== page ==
Usain Bolt at the IAAF Diamond League meeting in London (Getty Images) © Copyright
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Bolt takes centre stage on return in London – IAAF Diamond League

Another year, another ‘anniversary’, same old story. At least, that’s how it looks for the IAAF Diamond League in London this weekend where, for the second year in a row, the state of Usain Bolt’s uncertain fitness and readiness for an upcoming global championships is the big talking point at Britain’s premier international meeting.

According to the organisers, this year’s Muller Anniversary Games features more than 50 global medallists across its two-day, 27-event format, but there’s little doubt which one will attract most attention.

Bolt’s return to the scene of his triple Olympic triumph four years ago is again shrouded in question marks. Last year, the tall Jamaican’s recovery from a pelvic injury prior to the IAAF World Championships in Beijing was athletics’ big worry; this time it’s his return from the hamstring tear that forced him out of his national championships on 1 July.

Bolt’s appearance in the 200m on Friday night comes just three weeks after that Kingston withdrawal and will be only his sixth competitive outing of the year, his first at the longer sprint.

The man himself insists he’s back on track for the Rio Olympics next month and in the sort of form that saw him clock a 9.88 100m back in June. Since then, three men have gone sub-20 for the 200m, including Canada’s Brendon Rodney, who could be his major rival in London alongside 2009 world silver medallist Alonso Edward and perennial world finalist Nickel Ashmeade.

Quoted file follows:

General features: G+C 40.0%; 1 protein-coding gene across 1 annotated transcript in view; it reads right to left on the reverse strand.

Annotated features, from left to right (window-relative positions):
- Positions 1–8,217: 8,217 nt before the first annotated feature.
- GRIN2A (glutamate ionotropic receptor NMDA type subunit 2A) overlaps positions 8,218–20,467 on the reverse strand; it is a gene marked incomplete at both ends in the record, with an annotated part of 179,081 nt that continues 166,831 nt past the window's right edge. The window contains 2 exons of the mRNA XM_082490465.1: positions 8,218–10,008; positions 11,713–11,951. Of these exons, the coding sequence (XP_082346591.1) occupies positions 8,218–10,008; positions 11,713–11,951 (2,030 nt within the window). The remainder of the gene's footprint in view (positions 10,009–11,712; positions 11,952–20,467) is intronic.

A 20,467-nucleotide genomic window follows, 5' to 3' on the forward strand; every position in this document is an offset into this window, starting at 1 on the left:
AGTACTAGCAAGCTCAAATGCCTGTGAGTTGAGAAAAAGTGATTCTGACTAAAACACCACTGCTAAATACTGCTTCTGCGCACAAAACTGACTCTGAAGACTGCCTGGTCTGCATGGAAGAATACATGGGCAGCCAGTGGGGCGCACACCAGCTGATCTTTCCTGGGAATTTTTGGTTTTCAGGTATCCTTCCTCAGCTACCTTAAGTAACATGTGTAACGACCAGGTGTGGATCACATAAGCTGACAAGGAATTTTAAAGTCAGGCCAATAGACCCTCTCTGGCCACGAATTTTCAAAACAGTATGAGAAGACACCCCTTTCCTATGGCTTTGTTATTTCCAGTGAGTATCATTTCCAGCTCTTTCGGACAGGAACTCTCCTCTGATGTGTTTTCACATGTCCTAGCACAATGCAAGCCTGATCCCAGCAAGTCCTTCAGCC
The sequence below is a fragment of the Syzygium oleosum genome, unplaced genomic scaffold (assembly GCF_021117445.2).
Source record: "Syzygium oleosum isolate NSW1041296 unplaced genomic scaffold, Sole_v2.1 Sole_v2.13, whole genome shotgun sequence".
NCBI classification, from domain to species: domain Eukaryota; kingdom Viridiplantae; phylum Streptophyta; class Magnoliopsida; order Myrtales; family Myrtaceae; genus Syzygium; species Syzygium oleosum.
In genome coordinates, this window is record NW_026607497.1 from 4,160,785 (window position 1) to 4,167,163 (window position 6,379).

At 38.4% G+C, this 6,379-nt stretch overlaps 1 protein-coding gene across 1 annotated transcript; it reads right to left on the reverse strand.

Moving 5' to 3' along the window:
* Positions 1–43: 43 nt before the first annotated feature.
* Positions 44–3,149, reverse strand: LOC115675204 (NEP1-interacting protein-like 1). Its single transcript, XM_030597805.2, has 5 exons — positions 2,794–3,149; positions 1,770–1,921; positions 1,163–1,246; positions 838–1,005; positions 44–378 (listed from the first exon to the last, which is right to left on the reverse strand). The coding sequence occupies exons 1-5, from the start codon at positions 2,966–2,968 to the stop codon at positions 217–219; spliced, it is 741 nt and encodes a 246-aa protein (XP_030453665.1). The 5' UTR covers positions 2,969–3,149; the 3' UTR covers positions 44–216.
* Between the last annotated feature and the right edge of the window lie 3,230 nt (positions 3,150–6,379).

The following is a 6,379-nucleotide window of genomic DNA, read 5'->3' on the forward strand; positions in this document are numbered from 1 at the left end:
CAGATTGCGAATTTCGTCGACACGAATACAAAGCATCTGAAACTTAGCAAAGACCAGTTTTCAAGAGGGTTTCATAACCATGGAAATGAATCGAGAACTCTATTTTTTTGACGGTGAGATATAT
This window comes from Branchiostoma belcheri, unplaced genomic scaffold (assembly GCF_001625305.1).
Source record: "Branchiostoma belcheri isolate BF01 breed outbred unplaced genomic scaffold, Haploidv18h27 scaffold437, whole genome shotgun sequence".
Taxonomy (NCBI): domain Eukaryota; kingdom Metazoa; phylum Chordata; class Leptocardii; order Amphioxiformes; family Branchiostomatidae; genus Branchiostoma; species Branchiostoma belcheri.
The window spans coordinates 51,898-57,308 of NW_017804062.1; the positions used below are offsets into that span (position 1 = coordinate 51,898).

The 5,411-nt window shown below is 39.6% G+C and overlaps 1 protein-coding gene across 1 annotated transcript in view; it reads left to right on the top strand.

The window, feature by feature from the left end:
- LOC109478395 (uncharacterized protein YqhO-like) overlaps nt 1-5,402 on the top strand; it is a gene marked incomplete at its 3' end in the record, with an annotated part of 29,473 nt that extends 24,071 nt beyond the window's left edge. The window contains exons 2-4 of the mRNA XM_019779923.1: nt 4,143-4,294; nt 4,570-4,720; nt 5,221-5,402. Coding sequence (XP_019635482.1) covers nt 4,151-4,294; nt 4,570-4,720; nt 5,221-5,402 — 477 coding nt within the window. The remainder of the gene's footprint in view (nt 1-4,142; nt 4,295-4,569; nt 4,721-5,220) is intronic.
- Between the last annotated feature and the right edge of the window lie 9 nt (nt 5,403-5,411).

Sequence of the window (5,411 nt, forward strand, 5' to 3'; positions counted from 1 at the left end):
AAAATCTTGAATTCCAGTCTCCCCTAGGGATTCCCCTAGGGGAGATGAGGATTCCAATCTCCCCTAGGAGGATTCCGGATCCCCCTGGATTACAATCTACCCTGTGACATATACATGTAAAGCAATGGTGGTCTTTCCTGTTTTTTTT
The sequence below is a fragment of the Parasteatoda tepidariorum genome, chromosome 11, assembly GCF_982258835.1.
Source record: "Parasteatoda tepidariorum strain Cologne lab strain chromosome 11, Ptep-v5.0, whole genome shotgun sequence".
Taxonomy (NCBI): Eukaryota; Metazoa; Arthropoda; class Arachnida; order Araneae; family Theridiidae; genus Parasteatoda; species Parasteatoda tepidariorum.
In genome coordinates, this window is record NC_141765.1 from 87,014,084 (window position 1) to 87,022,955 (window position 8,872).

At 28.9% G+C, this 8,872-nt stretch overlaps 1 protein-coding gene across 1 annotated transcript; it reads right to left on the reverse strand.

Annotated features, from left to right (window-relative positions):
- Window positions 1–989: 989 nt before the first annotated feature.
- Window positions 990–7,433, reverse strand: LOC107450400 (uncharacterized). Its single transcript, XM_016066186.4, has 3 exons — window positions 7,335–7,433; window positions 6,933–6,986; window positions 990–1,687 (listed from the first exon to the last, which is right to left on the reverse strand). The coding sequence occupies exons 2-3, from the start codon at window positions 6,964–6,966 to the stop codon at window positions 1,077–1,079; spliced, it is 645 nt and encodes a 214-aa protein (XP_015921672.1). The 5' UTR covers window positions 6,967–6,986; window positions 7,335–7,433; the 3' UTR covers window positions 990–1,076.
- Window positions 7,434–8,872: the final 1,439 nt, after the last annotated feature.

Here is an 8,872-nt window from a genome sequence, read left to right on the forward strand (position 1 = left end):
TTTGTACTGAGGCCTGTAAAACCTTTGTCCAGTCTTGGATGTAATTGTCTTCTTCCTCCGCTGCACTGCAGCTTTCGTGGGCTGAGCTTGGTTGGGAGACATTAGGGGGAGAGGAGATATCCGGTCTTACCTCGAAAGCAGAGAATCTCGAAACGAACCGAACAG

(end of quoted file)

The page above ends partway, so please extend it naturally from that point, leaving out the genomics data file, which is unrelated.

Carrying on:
None of them will be rewarded with Diamond Race points, however, as the men’s 200m is one of 11 non-Diamond-Race events on the schedule.

Clash of champions in pole vault

Among the others are the men’s pole vault, which features world record-holder Renaud Lavillenie against world champion Shawn Barber and USA’s Sam Kendricks; the Emsley Carr Mile, which does not feature two-time winner Asbel Kiprop but does feature 3:47 man Silas Kiplagat; and the women’s 100m, in which Jamaica’s other triple Olympic champion, Shelly-Ann Fraser-Pryce, aims to send a message to her Rio rivals.

Fraser-Pryce races on Saturday, while Bolt’s headlining half-lap affair will be the climax of Friday’s programme.

Before it, there will much notable IAAF Diamond League action, not least in the women’s 100m hurdles, where no fewer than eight quality US athletes, headed by world leader Kendra Harrison, 2008 Olympic champion Dawn Harper Nelson and 2013 world champion Brianna Rollins, take on British sisters Tiffany Porter and Cindy Ofili, plus their combined-eventing compatriot, Jessica Ennis-Hill (who also competes in Saturday’s long jump).

While that event features five sub-12.50 sprint hurdlers, the women’s 400m field includes four sub-50 one-lappers, including Shaunae Miller of The Bahamas and Jamaica’s Stephenie Ann McPherson, who are separated by just one point at the top of the Diamond Race standings.

It’s a similar tale in the men’s triple jump where the season’s top two IAAF Diamond League performers go head-to-head – Christian Taylor and Alexis Copello. While not quite at the bounding brilliance of 2015 so far this year, Taylor will no doubt hope to find inspiration in the arena where he picked up Olympic gold in 2012.